Mike, I know this is not the case, but I don't think it should be the responsibility of the federal government to subsidize heavey industries that really aren't all that competitive on a global scale. Canadians are perfectly capable of building extraordinary technology and having capable engineers without government handouts to a couple of Canadian shipyards in the hopes that some "spinoff benefits" will be realized even though they are barely capable of pulling off these types of jobs. I'm surprised it hasn't been all over the news that Vancouver and Victoria Shipyards are owned by an American.

It's no coincidence IMO that the recently successful Canadian military procurements were quick "off the shelf" purchases from allies like the Leopard 2 tanks, Mercedez Benz G-Wagons, Boeing Globemaster and Chinook helicopters.

#17 Mike K.

Mike K.
  • Administrator
  • 45,232 posts

Posted 13 August 2013 - 09:05 AM

Oh yeah, absolutely. I think the real problem in this country is that an entire generation (and coincidentally representing the brunt of tax payers and voters in this country today) grew up with peacekeeping as the role of Canada's military and not as an invading force (Afghanistan).

For a long time Canadians simply kept "the peace," and with that the military did not require the kind of investment or infrastructure most other militaries have. Now that the situation has changed we still have a large chunk of the public unwilling to accept that perhaps we do need a little more muscle than we previously did and that we can't just rely on the Americans for protecting our country (all things considered though, being so close to the military giant that is the US allows us to get away with far, far less than a country like Australia).

Know it all.
Citified.ca is Victoria's most comprehensive research resource for new-build homes and commercial spaces.


#18 Sparky

Sparky

    GET OFF MY LAWN

  • Moderator
  • 10,147 posts

Posted 13 August 2013 - 09:08 AM

I'm surprised it hasn't been all over the news that Vancouver and Victoria Shipyards are owned by an American.


Yes, and that "American" also owns the railway that operates on Vancouver Island. Christy Clark lobbied the Federal Government in order to obtain a DND ship building contract for this company.

He also bought the fastcat ferries from our provincial government at auction for less than the price of scrap metal and sold them as complete ships to Abu Dhabi Mar, a United Arab Emirates-based builder of luxury yachts.

This guy gets around.

#19 Dimitrios

Dimitrios
  • Member
  • 316 posts

Posted 13 August 2013 - 10:19 AM

Oh yeah, absolutely. I think the real problem in this country is that an entire generation (and coincidentally representing the brunt of tax payers and voters in this country today) grew up with peacekeeping as the role of Canada's military and not as an invading force (Afghanistan).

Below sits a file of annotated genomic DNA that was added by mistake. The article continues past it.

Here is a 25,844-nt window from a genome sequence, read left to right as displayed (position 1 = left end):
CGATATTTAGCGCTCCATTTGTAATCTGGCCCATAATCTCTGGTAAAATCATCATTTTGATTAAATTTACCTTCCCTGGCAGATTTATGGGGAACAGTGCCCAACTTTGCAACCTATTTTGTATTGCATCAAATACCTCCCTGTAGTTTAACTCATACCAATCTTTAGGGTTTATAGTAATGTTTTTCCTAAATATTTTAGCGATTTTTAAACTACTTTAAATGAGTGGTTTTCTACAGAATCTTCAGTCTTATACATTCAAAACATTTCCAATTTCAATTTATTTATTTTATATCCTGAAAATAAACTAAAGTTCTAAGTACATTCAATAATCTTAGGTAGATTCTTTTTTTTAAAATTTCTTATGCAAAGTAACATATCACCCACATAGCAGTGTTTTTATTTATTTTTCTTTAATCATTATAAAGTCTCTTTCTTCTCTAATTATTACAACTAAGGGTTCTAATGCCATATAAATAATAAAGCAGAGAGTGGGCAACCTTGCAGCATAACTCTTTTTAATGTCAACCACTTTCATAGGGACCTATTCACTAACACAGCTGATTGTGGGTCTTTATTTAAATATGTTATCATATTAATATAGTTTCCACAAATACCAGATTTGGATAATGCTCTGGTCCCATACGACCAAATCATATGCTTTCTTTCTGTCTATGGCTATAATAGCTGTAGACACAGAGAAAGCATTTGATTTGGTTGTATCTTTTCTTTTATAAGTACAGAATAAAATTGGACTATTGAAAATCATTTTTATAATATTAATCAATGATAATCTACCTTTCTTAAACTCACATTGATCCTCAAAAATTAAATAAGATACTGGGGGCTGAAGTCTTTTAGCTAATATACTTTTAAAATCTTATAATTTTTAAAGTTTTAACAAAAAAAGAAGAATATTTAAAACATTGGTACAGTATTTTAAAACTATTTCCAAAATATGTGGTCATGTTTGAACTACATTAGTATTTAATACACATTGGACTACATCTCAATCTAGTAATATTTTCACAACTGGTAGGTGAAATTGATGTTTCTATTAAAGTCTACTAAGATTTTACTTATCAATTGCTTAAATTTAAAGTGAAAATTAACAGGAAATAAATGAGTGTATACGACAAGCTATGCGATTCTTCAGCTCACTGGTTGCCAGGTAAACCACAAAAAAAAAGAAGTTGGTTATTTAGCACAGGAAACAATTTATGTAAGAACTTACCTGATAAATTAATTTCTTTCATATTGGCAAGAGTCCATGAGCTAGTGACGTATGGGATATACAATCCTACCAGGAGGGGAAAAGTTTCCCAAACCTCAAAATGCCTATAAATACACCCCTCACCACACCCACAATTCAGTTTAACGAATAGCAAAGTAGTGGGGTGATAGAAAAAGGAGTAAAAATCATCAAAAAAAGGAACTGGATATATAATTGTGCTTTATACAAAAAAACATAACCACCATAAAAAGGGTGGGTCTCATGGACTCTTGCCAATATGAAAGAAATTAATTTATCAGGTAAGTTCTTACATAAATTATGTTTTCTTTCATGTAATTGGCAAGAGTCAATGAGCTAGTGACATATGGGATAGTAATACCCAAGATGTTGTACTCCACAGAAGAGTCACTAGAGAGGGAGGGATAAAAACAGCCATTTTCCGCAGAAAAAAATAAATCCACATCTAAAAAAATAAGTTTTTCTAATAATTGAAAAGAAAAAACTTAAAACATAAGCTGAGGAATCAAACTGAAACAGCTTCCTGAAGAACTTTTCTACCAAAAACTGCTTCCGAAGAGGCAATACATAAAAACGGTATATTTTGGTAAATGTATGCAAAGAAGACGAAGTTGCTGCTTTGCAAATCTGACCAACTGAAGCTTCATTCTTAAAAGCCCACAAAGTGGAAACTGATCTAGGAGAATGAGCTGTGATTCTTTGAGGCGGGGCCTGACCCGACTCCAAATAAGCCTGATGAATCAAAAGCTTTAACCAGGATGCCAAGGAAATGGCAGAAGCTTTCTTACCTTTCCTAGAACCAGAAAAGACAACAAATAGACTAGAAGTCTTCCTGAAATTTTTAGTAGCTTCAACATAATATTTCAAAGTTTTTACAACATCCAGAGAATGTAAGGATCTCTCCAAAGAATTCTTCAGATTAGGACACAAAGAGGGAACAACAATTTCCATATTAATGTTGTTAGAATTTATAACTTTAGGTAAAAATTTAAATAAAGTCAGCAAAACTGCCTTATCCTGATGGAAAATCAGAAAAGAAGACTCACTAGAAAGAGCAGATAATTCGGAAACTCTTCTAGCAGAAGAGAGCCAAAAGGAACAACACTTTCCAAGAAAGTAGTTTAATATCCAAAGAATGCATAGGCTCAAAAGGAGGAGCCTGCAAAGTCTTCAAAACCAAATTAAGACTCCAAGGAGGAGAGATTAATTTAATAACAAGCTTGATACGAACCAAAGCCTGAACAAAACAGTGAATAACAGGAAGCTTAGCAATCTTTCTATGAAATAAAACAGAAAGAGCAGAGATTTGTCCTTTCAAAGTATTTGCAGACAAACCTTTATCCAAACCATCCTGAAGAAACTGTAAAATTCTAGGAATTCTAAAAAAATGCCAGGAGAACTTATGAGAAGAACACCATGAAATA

This is the point, though. Is Canada going to invade China? Of course not. The reality is that having a military that we depend on for defense is a huge uncertainty (when is the last time Canada was actually attacked or invaded? 1812? I actually don't know). The reality is that we do depend on the US, and our other NATO allies, (and NORAD), to a lesser extent, for defending our borders. This isn't about to change soon.

Peace-keeping, foreign UN missions, 'sovereignty-building' (the north), keeping track of migrant boats and other foreign vessels - these are much more certain uses of our navy and other military branches. And the jobs/investment portion of contracts is also much closer to a certainty.

I don't think it's wrong for Canada to try to get some value-added from these contracts. But sometimes it makes sense and sometimes it does not. This should be a quick decision - something that can be determined by a skilled team within 2-3 months - do we have a reasonable capability within our industries to build, say a couple of destroyers? No? Do we need it quickly, say within a couple of years? Yes? Ok, then buy it from someone else. I agree that military procurement is currently about an order of magnitude slower than it should be, and something should be done about it.

#20 jonny

jonny
  • Member
  • 8,621 posts

Posted 13 August 2013 - 10:24 AM

Yes, and that "American" also owns the railway that operates on Vancouver Island. Christy Clark lobbied the Federal Government in order to obtain a DND ship building contract for this company.

He also bought the fastcat ferries from our provincial government at auction for less than the price of scrap metal and sold them as complete ships to Abu Dhabi Mar, a United Arab Emirates-based builder of luxury yachts.

This guy gets around.


He has a really nice yacht too!

Seriously though, I don't care that these company's are owned by an American. I believe in the benefits of foreign investment and free trade, but with all of the hand wringing around these parts with ferries that are built in Germany I'm surprised nobody has mentioned where most of the profits of building the new RCN supply and coast guard ships will go to...a Yank!

You're not quite at the end of this discussion topic!

Use the page links at the lower-left to go to the next page to read additional posts.
 



0 user(s) are reading this topic

0 members, 0 guests, 0 anonymous users


To advertise on VibrantVictoria, call us at 250-884-0589.